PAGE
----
My days of living in the court of Virata serving the king, entertaining him, being slapped by him once so hard that blood started running down from my nose and Draupadi who was present there had to come rushing to me with a plate in her hand so that my blood did not fall on the ground of Virata, which would have reduced the country to ashes.

Draupadi’s working as the Virata queen’s maid Sairandhri, Arjuna working as Brihannala, Draupadi being kicked publicly in the Virata court by Kichaka, Mother living in Hastinapura on the charity of Vidura.

Oh, there has been humiliation after humiliation in my life. Looking back I see that perhaps there had been nothing but humiliations in my life.

All those humiliations rushed into my mind when Karma humiliated me publicly in the battlefield. After beating me mercilessly, he had placed the tip of his bow on my head which had once wore the crown of an emperor, which had been consecrated with water from all the sacred rivers of the land during the rajasuya. That was the same as placing his foot on my head.

That is when I broke down. Broke down completely and collapsed in the warfield so that Nakula and Sahadeva had to carry me to my tent.

It was there, in that tent, that Arjuna and Krishna came to meet me.

And I was sure that they had come after killing the son of Radha.  And I poured out all my pain at them, poured out all my relief, thanking them profusely for their great deed of killing such a mighty enemy. I told them that if I was alive at that moment, it was only because of the prowess of Bhima.  I told them how for thirteen years I have not been able to get a wink of sleep either in the day or at night for fear of Karna. In my fear of him, awake and asleep I could see him everywhere; the whole universe seemed to be filled with Karna. In my nightmares I fled from Karna, as one flees from death, and wherever I reached, I found Karna waiting for me there. There was no escaping him. He haunted my waking, he haunted my dreams, he haunted my sleep. He is capable of achieving that Bhishma cannot achieve, what Drona cannot achieve, what a whole army together cannot achieve.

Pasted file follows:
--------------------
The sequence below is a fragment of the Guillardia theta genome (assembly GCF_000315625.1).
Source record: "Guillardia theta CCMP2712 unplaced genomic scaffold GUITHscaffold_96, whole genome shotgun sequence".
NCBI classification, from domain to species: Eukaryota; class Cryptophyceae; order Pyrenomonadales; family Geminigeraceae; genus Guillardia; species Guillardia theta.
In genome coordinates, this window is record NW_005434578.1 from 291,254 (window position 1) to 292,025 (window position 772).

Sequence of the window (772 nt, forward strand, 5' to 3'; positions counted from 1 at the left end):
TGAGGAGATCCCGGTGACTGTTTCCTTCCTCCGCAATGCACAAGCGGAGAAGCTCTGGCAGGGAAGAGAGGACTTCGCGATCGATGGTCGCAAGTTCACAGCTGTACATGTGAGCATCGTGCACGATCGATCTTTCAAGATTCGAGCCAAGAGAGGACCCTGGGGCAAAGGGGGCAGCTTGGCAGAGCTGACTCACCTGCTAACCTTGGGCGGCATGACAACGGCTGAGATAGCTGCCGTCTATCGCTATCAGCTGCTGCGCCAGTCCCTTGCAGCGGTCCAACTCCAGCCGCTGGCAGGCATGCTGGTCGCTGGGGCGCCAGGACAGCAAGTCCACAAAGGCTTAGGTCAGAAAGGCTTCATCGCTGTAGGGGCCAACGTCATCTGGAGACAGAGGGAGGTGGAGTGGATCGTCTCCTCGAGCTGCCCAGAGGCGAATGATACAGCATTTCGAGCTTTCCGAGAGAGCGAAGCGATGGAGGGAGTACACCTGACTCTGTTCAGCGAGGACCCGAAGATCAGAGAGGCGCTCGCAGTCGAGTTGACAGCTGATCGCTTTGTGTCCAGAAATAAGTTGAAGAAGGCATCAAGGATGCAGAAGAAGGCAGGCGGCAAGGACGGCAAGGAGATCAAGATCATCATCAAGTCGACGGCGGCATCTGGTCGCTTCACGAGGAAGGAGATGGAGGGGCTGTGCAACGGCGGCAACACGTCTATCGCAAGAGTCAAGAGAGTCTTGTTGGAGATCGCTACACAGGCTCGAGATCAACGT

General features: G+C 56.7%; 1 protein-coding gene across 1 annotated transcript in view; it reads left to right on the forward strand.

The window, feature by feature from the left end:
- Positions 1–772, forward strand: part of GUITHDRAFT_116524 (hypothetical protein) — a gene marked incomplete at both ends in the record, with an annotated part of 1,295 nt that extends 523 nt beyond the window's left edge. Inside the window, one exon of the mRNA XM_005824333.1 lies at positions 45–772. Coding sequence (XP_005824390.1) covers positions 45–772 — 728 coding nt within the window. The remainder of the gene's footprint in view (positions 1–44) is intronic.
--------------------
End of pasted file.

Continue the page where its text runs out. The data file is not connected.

Then I asked Arjuna to tell me how he had killed him. Karna could not have been killed even by Indra himself. In battle he is equal to Indra himself. In efficiency he is equal unto Yama. And in mastery over weapons he is no less than Rama himself. How had he killed that Karna, I asked Arjuna. How did he achieve the impossible?

There was silence as I said this. Neither Krishna nor Arjuna spoke for a long time. Their faces looked like a million thoughts were passing through their minds. As though what I had said had sent them into some bottomless world of confusion.

I asked him again, “Tell me, Arjuna, how you killed him. Remember he had taken a vow not to wash his feet so long as you lived? How did you kill that son of Radha? Tell me. I can’t wait to hear it anymore.”

Instead of answering my question, Arjuna proceeded to give me a description of the battles he had fought that day, infuriating me, while Krishna remained silent. Then he went on praising Karna and his weapons, increasing my fury further. It is then he told me that if he is given the support of Satyaki, Dhrishtadyumna, Yudhamanyu and Uttamauja to protect him and his chariot wheels from all around, then he would kill Karna on that very day!

I could no longer hold back my anger. I told Arjuna he was a coward, a good for nothing fellow who had deserted Bhima in the middle of a battle and scared, come running to me. I told him he was a shame to our mother, he had desecrated our mother’s womb by taking birth as her son. I could no more control myself, such was my fury, and insult after insult poured out of my heart that was fuming in anger like the insides of a volcano.

I was beyond myself with anger. I was still smarting under the stinging humiliation Karna had dealt me. Maybe, maybe, now when I look back and think about what I had said at that time I wonder if I was jealous of Arjuna. Arjuna, my little brother, who walked as a child holding on to my finger, carefree, talking ceaselessly as a happy child does about everything he saw, he heard, he felt, he thought. A joyous child, a child who was joy itself. Of all the five of us brothers, Arjuna was the most joyous child – yes, Bhima too was a happy child, but his was a different kind of happiness, happiness that had an edge of violence to it, happiness you felt had something that might explode any moment. His basic quality was strength, power, raw strength and power, almost like thunder inside a cloud. And the twins were always quiet, whispering to each other, busy in their own private world, busy with their own private thoughts. And me, I was always serious. I was always conscious of the great responsibility on my shoulders. No, not just the responsibility of my four younger brothers, but the responsibility of the kingdom, and the responsibility of our mother. I was never spontaneous, never free. While Arjuna was like a little jungle stream that flows freely singing through the forest, singing to the trees and rocks, singing to the birds and beasts on the way.

But at that moment, in the pain of the humiliation Karna had given me, I forget all that. I just wanted to insult Arjuna for not killing Karna. I wanted to hurt him, hurt him badly. I would have insulted Krishna too, wanted to insult him too, but not for not killing Karna but for not making Arjuna kill Karna. I knew Krishna couldn’t have killed Karna because of the vow he had taken not to fight in the war, but he could of course have made Arjuna kill Karna.